With the federal government now accepting public and stakeholder feedback on their pledged incoming national crackdown on short-term rentals, major players in the market are hoping Ottawa considers the potential tourism and affordability impacts of the proposed tax changes.
In her fall fiscal update, Finance Minister Chrystia Freeland announced plans to go after income tax deductions from non-compliant owners of short-term rental properties in an effort to expand Canada’s long-term rental supply, starting Jan. 1.
Specifically, the federal government said it will be denying income tax deductions to non-compliant short-term rentals such as AirBnB and Vrbo properties in provinces and municipalities where restrictions are in place, such as Toronto, Montreal and Vancouver.
Alongside this, the Liberals earmarked $50 million over three years to help support municipal enforcement of their short-term rental restrictions.
However, the required legislative changes to implement this move were left out of a sizeable bill presented to Parliament in late 2023, with federal officials stating plans to consult on the tax measures first before passing reforms that would be in place in time for the 2024 tax filing season.
Right before the holidays, Finance Canada announced it had launched consultations on draft Income Tax Act amendments, which included a proposed formula for how the government will be calculating the “non-compliant amount” for the taxation year.
This assessment will factor in the total expenses incurred, the number of days the residential property — whether a house, apartment, condo, cottage, trailer or houseboat — was non-compliant, and the number of days the property was a short-term rental, meaning it was offered for rent for a period of less than 90 days.
Airbnb’s Canadian policy lead Nathan Rotman said the short-stay giant is “always willing to work with lawmakers to address community concerns,” but does not think that home-sharing regulations are the solution to Canada’s housing crisis.
“The reality is the majority of Airbnb Hosts in Canada share one home to supplement their income and listings represent less than one percent of the country’s housing stock,” Rotman said in a statement to CTVNews.ca. “Many Canadians earn extra income through home sharing to make ends meet at a time of increasing inflation, interest rates and cost of living.”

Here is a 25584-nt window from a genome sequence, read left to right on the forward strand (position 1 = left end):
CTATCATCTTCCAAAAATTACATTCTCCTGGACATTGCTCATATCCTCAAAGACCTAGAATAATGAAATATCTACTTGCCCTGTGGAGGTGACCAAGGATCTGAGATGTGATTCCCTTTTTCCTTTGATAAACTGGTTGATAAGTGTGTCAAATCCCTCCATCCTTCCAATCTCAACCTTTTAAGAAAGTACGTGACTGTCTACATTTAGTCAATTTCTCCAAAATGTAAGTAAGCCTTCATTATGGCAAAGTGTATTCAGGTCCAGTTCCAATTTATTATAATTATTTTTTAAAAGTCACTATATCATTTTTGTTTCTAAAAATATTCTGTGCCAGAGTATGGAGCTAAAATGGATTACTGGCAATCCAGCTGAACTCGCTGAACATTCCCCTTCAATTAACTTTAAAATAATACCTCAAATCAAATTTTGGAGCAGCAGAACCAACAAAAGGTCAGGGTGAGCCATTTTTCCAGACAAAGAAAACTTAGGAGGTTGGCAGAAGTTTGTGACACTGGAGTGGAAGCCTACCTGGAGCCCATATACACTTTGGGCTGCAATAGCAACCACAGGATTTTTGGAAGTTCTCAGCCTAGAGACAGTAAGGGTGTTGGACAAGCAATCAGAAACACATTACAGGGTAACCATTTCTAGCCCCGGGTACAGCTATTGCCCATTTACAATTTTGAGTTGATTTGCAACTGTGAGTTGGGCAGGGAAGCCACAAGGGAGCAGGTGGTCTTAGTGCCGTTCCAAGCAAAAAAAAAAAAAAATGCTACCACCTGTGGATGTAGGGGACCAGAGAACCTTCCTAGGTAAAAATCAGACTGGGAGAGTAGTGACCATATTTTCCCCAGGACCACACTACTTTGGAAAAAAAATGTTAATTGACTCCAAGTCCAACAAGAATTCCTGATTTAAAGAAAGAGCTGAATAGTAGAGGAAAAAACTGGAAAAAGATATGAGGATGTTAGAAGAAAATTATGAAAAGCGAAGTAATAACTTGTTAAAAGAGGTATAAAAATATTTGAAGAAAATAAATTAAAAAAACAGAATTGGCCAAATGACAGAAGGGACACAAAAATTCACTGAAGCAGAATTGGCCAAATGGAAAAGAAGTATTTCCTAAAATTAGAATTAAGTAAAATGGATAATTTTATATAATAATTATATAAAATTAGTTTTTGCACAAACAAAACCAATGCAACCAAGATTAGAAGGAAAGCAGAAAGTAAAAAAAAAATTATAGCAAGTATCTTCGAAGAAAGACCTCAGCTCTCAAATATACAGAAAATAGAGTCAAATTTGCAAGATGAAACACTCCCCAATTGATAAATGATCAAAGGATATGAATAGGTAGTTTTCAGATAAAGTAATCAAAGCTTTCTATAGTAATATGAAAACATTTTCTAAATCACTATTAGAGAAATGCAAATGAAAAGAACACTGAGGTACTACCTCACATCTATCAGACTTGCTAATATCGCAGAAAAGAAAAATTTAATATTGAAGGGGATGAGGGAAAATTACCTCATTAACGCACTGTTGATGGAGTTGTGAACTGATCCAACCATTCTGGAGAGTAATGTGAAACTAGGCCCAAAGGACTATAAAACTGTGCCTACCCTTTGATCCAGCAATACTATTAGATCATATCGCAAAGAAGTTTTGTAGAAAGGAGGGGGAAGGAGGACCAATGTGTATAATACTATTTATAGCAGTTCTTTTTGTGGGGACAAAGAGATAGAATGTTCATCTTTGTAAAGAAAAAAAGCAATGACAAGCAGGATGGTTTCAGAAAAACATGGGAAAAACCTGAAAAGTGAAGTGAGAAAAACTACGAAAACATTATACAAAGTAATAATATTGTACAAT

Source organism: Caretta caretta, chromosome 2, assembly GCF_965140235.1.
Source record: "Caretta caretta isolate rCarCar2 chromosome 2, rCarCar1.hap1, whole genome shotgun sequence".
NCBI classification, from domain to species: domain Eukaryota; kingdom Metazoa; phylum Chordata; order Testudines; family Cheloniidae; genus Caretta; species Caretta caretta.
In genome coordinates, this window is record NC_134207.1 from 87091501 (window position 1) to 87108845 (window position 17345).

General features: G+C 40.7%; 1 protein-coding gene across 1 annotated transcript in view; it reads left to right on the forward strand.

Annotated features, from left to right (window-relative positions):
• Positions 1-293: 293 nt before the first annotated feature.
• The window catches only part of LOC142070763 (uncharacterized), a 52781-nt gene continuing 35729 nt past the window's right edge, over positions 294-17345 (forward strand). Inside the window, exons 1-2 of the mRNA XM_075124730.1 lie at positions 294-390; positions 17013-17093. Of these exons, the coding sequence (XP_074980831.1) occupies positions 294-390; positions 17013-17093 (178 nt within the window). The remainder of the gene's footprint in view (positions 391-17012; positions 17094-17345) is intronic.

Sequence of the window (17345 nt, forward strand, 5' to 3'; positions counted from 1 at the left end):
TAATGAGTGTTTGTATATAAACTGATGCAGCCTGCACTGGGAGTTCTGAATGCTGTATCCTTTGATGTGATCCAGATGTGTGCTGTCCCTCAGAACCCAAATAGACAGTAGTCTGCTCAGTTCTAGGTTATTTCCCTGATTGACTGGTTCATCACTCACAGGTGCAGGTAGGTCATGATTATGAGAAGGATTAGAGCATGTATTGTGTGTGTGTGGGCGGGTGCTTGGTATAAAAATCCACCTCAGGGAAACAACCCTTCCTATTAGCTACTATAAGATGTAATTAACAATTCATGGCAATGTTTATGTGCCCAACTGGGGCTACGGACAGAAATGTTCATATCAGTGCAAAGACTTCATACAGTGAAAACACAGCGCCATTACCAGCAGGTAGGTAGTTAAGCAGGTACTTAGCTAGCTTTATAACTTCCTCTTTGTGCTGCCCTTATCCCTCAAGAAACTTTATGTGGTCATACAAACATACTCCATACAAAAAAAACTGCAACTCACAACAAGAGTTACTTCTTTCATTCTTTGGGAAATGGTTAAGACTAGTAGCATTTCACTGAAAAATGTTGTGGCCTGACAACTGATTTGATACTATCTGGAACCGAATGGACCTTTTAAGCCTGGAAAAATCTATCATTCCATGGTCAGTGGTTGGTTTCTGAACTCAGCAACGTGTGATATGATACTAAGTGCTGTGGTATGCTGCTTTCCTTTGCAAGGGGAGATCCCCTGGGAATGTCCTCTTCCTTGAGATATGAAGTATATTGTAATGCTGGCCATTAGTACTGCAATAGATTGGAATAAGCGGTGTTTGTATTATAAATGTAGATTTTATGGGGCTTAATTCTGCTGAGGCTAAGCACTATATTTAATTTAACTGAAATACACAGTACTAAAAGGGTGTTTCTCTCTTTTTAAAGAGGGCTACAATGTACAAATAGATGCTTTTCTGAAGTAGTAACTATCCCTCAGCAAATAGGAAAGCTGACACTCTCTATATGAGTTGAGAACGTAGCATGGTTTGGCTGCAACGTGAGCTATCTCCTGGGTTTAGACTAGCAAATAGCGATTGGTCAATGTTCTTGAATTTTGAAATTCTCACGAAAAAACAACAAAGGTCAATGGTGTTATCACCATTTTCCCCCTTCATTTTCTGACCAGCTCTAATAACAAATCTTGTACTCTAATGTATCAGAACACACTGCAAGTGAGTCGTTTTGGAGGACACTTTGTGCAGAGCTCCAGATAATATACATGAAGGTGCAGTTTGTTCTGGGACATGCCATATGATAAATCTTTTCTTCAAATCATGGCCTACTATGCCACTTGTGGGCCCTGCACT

Airbnb has taken the position that with its listings representing less than one per cent of Canadian dwellings, reducing the number of their rentals won’t make a significant dent in Canada’s housing stock, and rather will target hosts for making income to help them continue to afford their homes.
Further, the company pointed to a Conference Board of Canada report based on Airbnb booking data from high-use or full-time Airbnb listings between 2016 and 2022 across 330 neighbourhoods in Canada that found that the level of Airbnb activity has not generated any meaningful increase to the cost of rent across the country.
Vrbo parent company Expedia Group said that while it “supports efforts to drive a high rate of compliance with provincial and municipal short-term rental regulations,” effective short-term rental policies “are only achieved through open dialogue and collaboration.”
“Short-term rentals have played a critical role in Canada’s tourist economy and its communities for generations, and travellers will continue to seek them as an option for vacations and family gatherings,” said Hunter Doubt, manager of Expedia Group’s government affairs for Canada, in a statement to CTVNews.ca.
The company looks forward to reviewing the legislation “in greater detail” and “strongly” encourages the federal government to “consider the feedback of travel and tourism experts like Expedia Group as it moves forward,” Doubt added.
At the time the federal short-term rental crack-down was revealed, the Federation of Canadian Municipalities said the incoming regulations for vacation stays was a step towards improving housing affordability, but represents a small piece of the issue.
The government has previously signalled optimism that this move, taken as part of a wider package of housing policy measures, will be successful in unlocking more housing supply in short order.
Housing Minister Sean Fraser has pointed to regulations imposed in New York as an example, where thousands of housing units were opened up for long-term rental “a little more than a month later,” though the measures taken in that instance are more comparable to municipal initiatives undertaken across Canada than the federal government’s approach of denying tax advantages.
For example, in New York City, hosts need to register with the mayor’s special enforcement office if they intend to rent out their space for fewer than 30 days. In Toronto, any operator of a unit rented out for less than 28 consecutive days has to register with the city. In both instances, there’s a registration fee and a series of requirements that need to be met to qualify.
“My view in a housing crisis is that if a municipality determines that you have an opportunity to put homes on the market for families to rent for the long term, then you should do that instead of making them available for a few days at a time,” Fraser told reporters on Nov. 28.
Those interested in the short-term rental consultations can share their feedback on what the government is proposing, by sending an email to [email protected] until Feb. 5, 2024.